The Brazil-Russia-India-China-South Africa network’s incorporation into global economic governance is looking tattered after hollow victories last month, first in restarting the long-stalled World Trade Organization (WTO) in Nairobi and then in the long-standing International Monetary Fund (IMF) “voice and participation” dispute over voting shares.

Radioactive Water From Fukushima Is Leaking Into the Pacific

“Fukushima is the biggest industrial catastrophe in the history of mankind,” Arnold Gundersen, a former nuclear industry senior vice president said shortly after a 9.0 earthquake in Japan caused a tsunami that destroyed the cooling system of Tokyo Electric Power Company’s (TEPCO) nuclear plant in Fukushima, Japan.

Japan begins work on ‘world’s largest’ floating solar farm

Electronics firm builds floating solar farm on a reservoir due to a scarcity of land for utility-scale solar in Japan

Vietnamese war victims speak of sexual violence by S. Korean troops for the first time

Just as South Korea’s comfort women survivors waited until their old age before coming forward about their experiences as sexual slaves to the Japanese military – the first of them, Kim Hak-soon (1924-97), related hers on Aug. 14, 1991 – so these survivors of sexual assault during the Vietnam War were giving their first, difficult account of their experiences only now, as elderly women.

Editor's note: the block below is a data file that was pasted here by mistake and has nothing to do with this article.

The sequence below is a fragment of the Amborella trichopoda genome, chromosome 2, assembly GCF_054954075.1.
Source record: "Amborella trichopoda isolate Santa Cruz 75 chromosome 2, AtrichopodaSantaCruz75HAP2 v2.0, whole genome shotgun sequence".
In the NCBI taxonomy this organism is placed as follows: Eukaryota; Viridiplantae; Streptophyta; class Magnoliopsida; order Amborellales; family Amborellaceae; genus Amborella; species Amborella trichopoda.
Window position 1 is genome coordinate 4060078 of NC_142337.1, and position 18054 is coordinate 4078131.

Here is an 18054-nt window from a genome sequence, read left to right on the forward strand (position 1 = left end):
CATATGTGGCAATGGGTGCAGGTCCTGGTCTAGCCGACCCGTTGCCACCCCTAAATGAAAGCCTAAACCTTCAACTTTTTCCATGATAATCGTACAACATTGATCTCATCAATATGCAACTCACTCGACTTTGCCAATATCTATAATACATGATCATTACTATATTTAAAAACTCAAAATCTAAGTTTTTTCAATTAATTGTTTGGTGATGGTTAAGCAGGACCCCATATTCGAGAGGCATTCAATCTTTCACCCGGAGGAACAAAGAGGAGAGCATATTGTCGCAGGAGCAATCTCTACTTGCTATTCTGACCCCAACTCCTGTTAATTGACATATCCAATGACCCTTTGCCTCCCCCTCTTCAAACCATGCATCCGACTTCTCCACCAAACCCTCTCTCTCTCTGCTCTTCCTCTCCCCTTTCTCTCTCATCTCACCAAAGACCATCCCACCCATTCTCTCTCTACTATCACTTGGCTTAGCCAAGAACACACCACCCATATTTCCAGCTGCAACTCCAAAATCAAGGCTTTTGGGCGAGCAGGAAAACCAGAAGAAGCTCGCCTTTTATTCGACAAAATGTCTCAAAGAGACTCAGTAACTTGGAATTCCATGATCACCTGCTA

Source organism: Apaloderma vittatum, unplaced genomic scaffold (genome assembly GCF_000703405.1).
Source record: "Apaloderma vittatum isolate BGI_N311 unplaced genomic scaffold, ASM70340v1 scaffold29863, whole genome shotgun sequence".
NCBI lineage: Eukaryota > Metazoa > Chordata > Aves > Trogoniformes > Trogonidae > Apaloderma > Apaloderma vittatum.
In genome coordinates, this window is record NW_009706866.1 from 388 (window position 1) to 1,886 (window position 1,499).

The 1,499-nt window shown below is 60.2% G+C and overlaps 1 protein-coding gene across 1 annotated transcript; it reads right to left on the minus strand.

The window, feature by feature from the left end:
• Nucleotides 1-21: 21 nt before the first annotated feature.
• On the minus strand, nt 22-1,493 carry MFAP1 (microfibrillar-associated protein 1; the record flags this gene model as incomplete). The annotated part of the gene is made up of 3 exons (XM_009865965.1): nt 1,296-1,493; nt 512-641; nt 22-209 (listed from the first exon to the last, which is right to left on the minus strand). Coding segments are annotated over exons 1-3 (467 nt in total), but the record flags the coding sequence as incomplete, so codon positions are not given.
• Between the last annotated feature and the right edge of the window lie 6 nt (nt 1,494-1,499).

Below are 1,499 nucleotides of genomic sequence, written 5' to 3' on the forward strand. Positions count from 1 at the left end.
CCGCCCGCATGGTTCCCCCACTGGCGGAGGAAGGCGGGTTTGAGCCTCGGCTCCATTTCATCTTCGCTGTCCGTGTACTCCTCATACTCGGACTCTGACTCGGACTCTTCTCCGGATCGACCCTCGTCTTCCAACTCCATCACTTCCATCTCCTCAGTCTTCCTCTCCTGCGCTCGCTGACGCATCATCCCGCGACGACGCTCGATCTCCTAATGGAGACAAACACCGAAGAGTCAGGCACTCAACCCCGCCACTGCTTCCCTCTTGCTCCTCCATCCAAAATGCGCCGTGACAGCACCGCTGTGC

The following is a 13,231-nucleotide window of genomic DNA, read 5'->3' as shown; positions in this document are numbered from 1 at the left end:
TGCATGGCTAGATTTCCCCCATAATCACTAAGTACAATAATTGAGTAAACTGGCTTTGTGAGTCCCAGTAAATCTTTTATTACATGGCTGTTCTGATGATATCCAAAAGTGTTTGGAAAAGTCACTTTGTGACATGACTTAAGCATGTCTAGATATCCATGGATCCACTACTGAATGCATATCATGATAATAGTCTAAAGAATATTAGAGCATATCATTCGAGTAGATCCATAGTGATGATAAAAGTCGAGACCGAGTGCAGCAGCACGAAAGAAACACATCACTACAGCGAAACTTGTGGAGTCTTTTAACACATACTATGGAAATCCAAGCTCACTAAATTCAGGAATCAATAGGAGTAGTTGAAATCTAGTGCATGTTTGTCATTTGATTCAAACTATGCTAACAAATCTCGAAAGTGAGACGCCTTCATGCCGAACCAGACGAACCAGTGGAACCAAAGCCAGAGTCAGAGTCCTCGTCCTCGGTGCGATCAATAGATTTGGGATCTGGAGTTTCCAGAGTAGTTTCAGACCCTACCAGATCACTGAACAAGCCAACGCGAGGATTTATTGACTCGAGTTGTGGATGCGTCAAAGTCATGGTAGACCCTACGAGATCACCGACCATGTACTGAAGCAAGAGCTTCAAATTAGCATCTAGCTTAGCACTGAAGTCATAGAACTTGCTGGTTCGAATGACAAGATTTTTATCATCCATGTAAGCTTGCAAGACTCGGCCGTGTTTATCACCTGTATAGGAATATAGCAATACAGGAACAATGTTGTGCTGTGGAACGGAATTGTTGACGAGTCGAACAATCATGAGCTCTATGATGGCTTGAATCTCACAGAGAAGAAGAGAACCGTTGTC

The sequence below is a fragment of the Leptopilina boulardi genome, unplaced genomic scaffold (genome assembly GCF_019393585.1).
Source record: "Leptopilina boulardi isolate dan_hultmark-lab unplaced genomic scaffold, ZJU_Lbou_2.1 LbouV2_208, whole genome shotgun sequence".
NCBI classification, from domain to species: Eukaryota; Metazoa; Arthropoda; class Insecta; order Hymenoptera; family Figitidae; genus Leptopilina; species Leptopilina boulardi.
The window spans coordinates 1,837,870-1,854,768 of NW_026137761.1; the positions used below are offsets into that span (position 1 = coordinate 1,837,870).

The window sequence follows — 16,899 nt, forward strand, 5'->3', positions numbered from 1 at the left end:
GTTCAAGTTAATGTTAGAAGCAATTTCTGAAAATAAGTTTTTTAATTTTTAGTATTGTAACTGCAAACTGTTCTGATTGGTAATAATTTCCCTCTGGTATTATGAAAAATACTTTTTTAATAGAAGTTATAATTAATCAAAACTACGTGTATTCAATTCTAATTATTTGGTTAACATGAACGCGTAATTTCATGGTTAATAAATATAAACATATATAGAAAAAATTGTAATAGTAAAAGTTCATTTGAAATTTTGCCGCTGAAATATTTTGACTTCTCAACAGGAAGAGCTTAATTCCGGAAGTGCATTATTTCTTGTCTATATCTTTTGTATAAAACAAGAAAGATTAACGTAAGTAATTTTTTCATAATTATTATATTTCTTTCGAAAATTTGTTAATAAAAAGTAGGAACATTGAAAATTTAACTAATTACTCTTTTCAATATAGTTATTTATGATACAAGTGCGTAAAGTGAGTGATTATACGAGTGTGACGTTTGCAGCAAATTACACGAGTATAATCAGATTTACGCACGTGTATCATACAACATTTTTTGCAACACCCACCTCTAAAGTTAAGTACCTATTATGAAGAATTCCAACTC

China Warns “Social Stability Threatened” As 400,000 Steel Workers Are About To Lose Their Jobs

In the first mega-layoff in recent Chinese history, the Harbin-based Heilongjiang Longmay Mining Holding Group, or Longmay Group for short, the biggest coal miner in northeast China had taken a page straight out of Jean-Baptiste Emanuel Zorg’s playbook and fired 100,000 workers overnight, 40% of its entire 240,000 workforce.

Cuba for sale: ‘Havana is now the big cake – and everyone is trying to get a slice’

Property developers are queuing up to pounce as Cuba opens its doors to the world. Proposals for Havana’s old harbour are described as ‘Las Vegas meets Miami in the Caribbean’.

9,000 Uber Drivers Planning to Disrupt Super Bowl With Protest

“We’re telling them we’re going to shut it down for the Super Bowl. We’re shutting it down. We’re shutting the highways down. We’re shutting everything down and we’re not going to allow Uber to keep screwing drivers over.”

Coalminers vow to defend jobs at Optimum mine

Miners at a coal mine vow to defend their jobs at the mine while the Gupta family and  Glencore, the world’s biggest mining firm tussle over its ownership.